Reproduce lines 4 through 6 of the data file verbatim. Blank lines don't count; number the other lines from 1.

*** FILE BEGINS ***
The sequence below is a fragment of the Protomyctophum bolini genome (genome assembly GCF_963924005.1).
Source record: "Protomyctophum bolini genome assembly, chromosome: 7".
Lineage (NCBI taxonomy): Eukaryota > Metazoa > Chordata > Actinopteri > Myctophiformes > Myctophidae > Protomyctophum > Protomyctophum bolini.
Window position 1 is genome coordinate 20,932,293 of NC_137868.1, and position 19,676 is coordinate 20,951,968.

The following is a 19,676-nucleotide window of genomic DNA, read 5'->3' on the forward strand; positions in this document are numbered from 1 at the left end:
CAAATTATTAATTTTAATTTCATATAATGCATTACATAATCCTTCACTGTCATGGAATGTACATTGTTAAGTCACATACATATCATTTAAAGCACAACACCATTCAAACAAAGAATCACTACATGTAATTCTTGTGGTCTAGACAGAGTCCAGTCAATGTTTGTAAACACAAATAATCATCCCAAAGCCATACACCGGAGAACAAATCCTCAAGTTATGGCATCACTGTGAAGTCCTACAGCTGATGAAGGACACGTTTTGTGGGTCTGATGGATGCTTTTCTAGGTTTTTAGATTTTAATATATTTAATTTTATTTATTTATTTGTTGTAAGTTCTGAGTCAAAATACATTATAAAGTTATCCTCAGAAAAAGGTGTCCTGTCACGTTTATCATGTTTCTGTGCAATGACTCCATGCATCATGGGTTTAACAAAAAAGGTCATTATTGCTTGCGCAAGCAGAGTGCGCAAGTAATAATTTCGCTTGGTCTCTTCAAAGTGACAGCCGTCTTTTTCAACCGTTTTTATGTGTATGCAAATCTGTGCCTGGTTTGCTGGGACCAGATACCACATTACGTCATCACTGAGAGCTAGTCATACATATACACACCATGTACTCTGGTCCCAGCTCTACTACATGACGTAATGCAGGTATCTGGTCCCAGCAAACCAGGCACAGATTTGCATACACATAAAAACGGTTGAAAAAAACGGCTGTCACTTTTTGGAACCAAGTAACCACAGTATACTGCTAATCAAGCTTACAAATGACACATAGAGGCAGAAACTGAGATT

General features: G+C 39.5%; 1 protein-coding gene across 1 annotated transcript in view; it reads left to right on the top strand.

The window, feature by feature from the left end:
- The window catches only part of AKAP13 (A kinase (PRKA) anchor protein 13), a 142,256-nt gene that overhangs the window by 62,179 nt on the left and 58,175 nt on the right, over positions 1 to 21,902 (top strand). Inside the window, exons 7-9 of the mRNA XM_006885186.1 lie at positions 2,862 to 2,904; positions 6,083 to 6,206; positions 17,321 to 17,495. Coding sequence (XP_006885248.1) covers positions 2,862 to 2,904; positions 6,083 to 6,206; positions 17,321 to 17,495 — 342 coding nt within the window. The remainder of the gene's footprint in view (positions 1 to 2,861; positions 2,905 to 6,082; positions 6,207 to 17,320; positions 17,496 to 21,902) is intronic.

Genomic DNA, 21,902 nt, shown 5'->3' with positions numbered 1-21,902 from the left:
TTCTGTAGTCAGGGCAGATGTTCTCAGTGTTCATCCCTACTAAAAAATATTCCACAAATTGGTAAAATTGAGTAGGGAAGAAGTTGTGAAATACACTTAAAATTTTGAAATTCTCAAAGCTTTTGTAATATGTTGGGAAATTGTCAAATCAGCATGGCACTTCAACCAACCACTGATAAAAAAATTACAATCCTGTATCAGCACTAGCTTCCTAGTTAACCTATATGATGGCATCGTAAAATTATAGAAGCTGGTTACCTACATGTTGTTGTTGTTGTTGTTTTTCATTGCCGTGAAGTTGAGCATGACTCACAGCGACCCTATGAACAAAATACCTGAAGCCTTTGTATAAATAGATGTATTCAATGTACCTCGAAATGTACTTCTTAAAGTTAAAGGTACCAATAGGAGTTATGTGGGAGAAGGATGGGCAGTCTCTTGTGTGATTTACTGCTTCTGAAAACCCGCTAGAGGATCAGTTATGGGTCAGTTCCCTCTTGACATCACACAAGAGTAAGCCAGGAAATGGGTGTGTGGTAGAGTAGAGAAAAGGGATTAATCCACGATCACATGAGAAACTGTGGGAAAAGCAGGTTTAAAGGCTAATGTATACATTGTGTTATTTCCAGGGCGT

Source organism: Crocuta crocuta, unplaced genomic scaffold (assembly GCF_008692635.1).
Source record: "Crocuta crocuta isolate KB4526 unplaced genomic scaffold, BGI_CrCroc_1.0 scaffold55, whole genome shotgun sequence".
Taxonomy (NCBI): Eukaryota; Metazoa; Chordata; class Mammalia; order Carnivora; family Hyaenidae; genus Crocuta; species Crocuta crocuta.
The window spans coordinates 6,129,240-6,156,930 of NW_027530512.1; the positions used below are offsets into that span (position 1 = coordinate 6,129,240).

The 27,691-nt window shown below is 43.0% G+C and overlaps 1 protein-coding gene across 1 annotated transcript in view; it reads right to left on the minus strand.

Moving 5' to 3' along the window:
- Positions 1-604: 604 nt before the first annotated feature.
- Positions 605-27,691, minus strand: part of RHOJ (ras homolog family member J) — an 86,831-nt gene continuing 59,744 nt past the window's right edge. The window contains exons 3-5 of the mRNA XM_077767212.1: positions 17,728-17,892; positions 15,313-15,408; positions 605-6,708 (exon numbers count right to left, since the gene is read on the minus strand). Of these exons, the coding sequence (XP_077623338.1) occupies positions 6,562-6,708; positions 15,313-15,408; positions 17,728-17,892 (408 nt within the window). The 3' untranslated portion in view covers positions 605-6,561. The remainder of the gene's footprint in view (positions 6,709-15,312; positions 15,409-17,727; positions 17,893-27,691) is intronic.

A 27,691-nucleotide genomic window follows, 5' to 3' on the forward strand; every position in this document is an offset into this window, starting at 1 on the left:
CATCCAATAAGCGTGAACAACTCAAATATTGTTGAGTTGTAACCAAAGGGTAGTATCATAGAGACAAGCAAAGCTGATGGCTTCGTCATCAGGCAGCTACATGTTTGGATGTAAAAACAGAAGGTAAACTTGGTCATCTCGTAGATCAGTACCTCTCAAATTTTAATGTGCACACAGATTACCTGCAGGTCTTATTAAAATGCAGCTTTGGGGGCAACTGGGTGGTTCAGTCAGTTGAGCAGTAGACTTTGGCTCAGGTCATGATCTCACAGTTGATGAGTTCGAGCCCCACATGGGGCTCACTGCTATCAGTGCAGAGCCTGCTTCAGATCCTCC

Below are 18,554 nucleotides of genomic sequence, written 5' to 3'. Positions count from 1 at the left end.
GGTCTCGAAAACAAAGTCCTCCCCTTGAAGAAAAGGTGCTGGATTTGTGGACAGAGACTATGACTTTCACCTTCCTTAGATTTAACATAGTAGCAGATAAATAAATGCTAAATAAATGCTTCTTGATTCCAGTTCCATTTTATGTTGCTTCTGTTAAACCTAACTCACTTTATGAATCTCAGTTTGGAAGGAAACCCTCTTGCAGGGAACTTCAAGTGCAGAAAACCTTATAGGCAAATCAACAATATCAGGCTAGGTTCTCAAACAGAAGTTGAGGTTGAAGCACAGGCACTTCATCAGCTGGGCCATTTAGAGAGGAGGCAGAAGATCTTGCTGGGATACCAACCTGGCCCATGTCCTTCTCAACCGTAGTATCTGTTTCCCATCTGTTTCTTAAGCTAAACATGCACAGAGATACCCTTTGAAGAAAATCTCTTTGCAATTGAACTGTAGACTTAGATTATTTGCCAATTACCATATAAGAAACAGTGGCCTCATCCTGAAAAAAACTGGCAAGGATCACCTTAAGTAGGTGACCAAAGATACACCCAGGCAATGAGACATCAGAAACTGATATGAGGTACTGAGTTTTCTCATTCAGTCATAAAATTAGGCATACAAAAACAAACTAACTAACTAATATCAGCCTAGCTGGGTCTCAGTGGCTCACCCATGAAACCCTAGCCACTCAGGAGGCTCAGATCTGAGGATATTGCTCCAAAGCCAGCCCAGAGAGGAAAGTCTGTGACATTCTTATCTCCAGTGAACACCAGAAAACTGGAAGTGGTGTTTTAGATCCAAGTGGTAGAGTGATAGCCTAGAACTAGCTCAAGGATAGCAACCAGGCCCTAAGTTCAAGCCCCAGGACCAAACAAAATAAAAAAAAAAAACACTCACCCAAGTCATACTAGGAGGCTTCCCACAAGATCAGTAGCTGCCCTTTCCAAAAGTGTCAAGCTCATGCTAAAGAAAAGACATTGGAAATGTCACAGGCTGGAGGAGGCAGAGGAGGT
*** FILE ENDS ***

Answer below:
Window position 1 is genome coordinate 20,932,293 of NC_137868.1, and position 19,676 is coordinate 20,951,968.

The following is a 19,676-nucleotide window of genomic DNA, read 5'->3' on the forward strand; positions in this document are numbered from 1 at the left end:
CAAATTATTAATTTTAATTTCATATAATGCATTACATAATCCTTCACTGTCATGGAATGTACATTGTTAAGTCACATACATATCATTTAAAGCACAACACCATTCAAACAAAGAATCACTACATGTAATTCTTGTGGTCTAGACAGAGTCCAGTCAATGTTTGTAAACACAAATAATCATCCCAAAGCCATACACCGGAGAACAAATCCTCAAGTTATGGCATCACTGTGAAGTCCTACAGCTGATGAAGGACACGTTTTGTGGGTCTGATGGATGCTTTTCTAGGTTTTTAGATTTTAATATATTTAATTTTATTTATTTATTTGTTGTAAGTTCTGAGTCAAAATACATTATAAAGTTATCCTCAGAAAAAGGTGTCCTGTCACGTTTATCATGTTTCTGTGCAATGACTCCATGCATCATGGGTTTAACAAAAAAGGTCATTATTGCTTGCGCAAGCAGAGTGCGCAAGTAATAATTTCGCTTGGTCTCTTCAAAGTGACAGCCGTCTTTTTCAACCGTTTTTATGTGTATGCAAATCTGTGCCTGGTTTGCTGGGACCAGATACCACATTACGTCATCACTGAGAGCTAGTCATACATATACACACCATGTACTCTGGTCCCAGCTCTACTACATGACGTAATGCAGGTATCTGGTCCCAGCAAACCAGGCACAGATTTGCATACACATAAAAACGGTTGAAAAAAACGGCTGTCACTTTTTGGAACCAAGTAACCACAGTATACTGCTAATCAAGCTTACAAATGACACATAGAGGCAGAAACTGAGATT